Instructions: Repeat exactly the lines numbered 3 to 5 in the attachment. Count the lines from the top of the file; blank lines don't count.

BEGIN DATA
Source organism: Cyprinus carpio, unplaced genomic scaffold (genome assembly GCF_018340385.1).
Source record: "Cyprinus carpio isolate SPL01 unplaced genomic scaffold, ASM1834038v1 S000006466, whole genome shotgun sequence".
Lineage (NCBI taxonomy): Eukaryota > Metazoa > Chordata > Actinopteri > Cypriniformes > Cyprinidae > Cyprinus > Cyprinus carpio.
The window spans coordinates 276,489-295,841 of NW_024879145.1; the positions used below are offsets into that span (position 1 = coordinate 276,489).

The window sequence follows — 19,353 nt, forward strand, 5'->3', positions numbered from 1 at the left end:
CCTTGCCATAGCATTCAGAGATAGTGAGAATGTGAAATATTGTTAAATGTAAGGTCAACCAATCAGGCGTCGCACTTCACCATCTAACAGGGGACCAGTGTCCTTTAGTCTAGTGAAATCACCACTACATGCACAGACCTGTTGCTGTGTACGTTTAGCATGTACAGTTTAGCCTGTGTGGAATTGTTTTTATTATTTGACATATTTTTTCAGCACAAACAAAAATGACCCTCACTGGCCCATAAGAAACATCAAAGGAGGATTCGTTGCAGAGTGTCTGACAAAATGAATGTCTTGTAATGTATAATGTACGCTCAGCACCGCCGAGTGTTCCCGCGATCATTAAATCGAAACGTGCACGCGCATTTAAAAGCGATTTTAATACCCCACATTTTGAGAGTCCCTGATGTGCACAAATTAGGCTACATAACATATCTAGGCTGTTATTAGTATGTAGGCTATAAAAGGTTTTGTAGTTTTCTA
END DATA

Lineage (NCBI taxonomy): Eukaryota > Metazoa > Chordata > Actinopteri > Cypriniformes > Cyprinidae > Cyprinus > Cyprinus carpio.
The window spans coordinates 276,489-295,841 of NW_024879145.1; the positions used below are offsets into that span (position 1 = coordinate 276,489).

The window sequence follows — 19,353 nt, forward strand, 5'->3', positions numbered from 1 at the left end: